Overcoming Stalls and Objections
Generating Never-Ending Referrals
Creating Customers for Life
And many, many more.
There is, however, only ONE real secret to
successful selling…and here it is:
There are no “secrets” to successful selling…just important
stuff you don’t know. (Tweet this)
What sort of “important stuff” might you
Here is one particularly important thing:
Prospects don’t care about you.
Prospects don’t care about you, or your
company, or its products or services.
And, they don’t care about your long list
of reasons describing in exacting (excruciating?) detail why you believe they
should buy your products and services.
Prospects have their own concerns and
associated reasons why (or even if) they
would invest time considering your product or service—which may be (and most
likely are) very different from the reasons
why you believe they should.
Don’t get me wrong, you need to be well
informed about your products and services. However, if you want your prospects
to “care” about you, at least enough to
engage in conversations, you must be
well informed about them (Tweet this)—
their businesses, their industries, their
markets, their goals, and their challenges.
And, that leads to the next thing you may
not know: “To whom” you sell is less
important than “the circumstances” in
which prospects find themselves.
What does that mean?
In order to better target prospective customers, i.e., identify “to whom” to direct
their selling efforts, sales organizations
will often create a profile of an ideal prospect—usually based on existing customers. To identify businesses and organizations, the type of data typically used
is geographic, business category, organizational structure, and market conditions. For example: Privately held manufacturing companies in the Northeast,
generating between 20- and 50-million
dollars in annual revenue, employing 50
to 100 people. To identify individuals,
demographic and psychographic data
is frequently used. For instance: College educated urban dwellers between
the ages of 29 and 55 who are employed
by professional services firms.
Developing an ideal prospect profile
based on such data is a good starting
point. But, it’s just that—a starting point.
It’s not the characteristics of the target
market that determine the likelihood of
finding an opportunity. It’s whether the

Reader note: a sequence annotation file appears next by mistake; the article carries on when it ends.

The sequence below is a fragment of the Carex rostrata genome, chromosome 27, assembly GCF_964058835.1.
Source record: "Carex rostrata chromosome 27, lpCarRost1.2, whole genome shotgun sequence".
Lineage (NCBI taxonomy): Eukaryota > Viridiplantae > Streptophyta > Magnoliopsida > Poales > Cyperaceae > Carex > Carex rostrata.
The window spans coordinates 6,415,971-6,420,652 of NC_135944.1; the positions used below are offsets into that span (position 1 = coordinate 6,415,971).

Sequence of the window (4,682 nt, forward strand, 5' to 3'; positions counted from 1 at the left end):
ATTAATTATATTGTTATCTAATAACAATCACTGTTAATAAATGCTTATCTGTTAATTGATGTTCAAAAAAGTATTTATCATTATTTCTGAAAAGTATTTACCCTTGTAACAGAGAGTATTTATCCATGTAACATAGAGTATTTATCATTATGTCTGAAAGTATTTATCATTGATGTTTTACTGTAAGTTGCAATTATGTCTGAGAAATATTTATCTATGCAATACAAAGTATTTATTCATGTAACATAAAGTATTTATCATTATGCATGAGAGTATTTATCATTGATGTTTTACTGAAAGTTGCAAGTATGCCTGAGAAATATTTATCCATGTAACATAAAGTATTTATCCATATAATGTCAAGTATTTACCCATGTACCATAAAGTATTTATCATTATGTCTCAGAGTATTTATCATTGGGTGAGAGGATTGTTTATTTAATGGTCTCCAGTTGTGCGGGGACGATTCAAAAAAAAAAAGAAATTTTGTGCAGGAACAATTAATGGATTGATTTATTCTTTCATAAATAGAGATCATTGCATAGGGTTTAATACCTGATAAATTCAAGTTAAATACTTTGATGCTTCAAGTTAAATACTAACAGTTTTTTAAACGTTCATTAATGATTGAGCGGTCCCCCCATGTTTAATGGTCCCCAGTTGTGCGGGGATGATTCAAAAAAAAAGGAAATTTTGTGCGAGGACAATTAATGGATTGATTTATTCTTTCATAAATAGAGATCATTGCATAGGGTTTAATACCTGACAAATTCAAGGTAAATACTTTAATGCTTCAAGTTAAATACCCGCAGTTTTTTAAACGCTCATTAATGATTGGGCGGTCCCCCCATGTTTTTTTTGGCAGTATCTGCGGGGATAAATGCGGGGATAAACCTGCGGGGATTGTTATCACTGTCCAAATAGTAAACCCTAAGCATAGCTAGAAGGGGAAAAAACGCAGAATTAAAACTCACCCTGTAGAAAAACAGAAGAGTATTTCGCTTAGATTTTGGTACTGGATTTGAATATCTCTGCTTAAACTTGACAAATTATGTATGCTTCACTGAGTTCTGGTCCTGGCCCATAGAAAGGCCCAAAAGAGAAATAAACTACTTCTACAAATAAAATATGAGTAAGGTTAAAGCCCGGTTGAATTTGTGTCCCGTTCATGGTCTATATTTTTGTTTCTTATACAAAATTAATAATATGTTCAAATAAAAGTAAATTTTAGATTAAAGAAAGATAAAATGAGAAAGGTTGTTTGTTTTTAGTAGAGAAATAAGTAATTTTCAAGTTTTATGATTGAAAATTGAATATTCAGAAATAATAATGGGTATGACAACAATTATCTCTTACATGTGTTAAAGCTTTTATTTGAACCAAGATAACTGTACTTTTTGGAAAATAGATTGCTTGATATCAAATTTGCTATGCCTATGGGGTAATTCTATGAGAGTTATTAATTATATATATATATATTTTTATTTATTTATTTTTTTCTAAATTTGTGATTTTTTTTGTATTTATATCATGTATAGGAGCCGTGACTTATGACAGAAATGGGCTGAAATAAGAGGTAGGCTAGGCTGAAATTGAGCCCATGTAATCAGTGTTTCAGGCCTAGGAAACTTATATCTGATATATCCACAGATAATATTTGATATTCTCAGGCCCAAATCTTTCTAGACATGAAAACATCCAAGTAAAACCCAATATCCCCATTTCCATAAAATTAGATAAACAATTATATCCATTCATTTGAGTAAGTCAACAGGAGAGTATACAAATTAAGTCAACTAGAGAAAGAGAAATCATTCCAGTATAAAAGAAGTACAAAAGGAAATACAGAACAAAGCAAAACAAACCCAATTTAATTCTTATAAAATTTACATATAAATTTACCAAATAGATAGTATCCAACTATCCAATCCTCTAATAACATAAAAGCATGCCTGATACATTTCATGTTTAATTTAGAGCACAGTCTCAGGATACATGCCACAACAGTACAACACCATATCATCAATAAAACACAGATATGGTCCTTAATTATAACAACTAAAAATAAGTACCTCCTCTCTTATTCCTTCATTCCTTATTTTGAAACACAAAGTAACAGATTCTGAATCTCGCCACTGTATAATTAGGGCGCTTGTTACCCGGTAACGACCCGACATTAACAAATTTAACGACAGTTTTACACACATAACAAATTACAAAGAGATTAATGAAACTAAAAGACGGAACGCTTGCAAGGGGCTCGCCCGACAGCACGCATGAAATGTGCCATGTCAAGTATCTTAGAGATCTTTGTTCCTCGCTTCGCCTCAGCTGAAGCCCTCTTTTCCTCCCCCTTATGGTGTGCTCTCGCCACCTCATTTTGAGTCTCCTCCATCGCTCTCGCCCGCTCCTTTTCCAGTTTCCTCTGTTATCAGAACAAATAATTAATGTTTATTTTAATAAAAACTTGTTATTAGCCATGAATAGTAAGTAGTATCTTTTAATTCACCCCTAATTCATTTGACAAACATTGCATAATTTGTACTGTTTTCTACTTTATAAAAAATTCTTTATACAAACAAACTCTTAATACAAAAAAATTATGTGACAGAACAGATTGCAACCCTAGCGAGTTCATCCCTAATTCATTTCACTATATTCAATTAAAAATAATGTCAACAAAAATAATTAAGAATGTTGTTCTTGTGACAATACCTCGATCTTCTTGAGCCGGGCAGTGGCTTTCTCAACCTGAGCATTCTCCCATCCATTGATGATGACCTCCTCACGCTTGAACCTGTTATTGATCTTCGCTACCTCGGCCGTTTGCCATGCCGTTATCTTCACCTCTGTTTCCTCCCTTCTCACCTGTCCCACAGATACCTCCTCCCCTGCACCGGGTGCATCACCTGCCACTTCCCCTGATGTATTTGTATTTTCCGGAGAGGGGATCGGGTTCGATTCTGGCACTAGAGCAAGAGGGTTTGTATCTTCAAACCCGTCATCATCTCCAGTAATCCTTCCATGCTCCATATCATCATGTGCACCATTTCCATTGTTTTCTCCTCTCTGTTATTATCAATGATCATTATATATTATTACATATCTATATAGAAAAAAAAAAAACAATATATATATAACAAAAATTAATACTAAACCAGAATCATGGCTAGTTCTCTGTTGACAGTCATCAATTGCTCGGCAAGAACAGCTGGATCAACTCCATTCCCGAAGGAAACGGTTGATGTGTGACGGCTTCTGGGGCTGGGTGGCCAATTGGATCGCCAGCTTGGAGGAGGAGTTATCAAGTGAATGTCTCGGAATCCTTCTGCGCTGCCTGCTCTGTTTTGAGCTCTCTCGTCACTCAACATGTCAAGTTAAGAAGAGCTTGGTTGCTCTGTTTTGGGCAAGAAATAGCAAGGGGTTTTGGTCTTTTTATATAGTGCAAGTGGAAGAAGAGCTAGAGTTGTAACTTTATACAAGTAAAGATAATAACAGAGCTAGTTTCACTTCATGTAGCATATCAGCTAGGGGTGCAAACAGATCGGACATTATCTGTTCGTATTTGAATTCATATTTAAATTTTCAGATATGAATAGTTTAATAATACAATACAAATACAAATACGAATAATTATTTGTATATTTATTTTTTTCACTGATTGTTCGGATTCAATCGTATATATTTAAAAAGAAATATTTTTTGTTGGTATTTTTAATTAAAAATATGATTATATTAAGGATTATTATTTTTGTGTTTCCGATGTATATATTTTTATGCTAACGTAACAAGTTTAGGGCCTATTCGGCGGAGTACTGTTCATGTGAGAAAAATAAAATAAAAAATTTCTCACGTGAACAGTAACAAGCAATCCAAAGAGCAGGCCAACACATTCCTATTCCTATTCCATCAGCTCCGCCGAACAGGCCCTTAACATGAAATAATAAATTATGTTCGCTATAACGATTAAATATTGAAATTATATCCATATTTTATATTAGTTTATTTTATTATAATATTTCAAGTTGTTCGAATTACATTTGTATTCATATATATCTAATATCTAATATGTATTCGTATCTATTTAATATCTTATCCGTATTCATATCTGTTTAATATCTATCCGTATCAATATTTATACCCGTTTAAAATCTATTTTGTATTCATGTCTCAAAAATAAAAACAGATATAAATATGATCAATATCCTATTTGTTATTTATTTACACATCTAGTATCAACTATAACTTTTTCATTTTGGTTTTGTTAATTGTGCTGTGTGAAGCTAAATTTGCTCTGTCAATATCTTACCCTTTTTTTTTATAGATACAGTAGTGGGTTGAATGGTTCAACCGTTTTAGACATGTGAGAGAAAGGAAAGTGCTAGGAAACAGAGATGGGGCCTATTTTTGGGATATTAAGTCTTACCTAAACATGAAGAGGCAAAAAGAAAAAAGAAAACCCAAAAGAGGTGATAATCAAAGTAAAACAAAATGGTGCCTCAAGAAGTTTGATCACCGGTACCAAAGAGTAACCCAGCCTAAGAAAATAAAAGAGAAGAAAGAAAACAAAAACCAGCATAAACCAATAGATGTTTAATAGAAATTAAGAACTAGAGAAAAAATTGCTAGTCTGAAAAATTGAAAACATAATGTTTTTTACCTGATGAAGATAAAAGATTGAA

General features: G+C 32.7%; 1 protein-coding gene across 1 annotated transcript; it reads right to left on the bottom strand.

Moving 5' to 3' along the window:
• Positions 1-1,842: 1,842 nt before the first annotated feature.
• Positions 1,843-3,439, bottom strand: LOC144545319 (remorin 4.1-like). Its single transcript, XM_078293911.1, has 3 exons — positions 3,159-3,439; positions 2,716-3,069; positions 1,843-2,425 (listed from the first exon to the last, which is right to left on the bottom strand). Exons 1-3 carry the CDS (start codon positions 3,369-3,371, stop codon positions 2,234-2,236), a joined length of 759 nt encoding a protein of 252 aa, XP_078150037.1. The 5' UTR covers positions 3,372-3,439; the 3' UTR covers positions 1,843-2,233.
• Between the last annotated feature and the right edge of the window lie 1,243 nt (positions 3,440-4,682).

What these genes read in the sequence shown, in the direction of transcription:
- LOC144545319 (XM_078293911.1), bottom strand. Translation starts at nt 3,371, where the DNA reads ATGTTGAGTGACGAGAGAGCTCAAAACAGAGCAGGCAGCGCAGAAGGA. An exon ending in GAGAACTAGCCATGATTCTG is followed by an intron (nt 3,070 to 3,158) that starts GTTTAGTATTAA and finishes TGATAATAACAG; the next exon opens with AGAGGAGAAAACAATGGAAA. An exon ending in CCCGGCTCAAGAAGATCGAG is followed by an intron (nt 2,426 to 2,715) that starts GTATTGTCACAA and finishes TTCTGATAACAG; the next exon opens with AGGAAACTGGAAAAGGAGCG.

circumstances in which target-profile
prospects find themselves are out of
alignment with their intended goals, concerns, expectations, needs, requirements,
desires, etc. … and the degree to which
your product or service can bring things
back into alignment. That’s the real measure of the quality of an opportunity.
Because selling is more about creating outcomes for people and less about
whether those people fit a particular
Suppose, for example, that you sell marketing services and your company has
a program to help professional services
firms grow their client bases by increasing their online presence. A prospect on
your profile list would be considered a
“high quality” prospect under the following circumstances:
a. growing its client base was a goal,
b. there wasn’t a program already
in place that was meeting goal
If a company wasn’t looking to expand
its client base, or if it was, and it already
had a program that was accomplishing
its objectives, that company wouldn’t be
a high quality prospect.
Because the “circumstances” wouldn’t
justify the investment of their time to explore your program. Why would someone take the time to explore solutions to
a nonexistent problem? They wouldn’t.
So, before you develop a prospecting
message with which to reach out to a
prospect, do a bit of research. Find out
as much as you can about the President/
Owner/CEO and his or her company, industry, market, and competition.
Next, identify the circumstances—challenges, problems, and opportunities the
company likely faces—for which your
product or service creates favorable outcomes. Then, you can develop an appropriate message to “test the waters”
with those circumstances and engage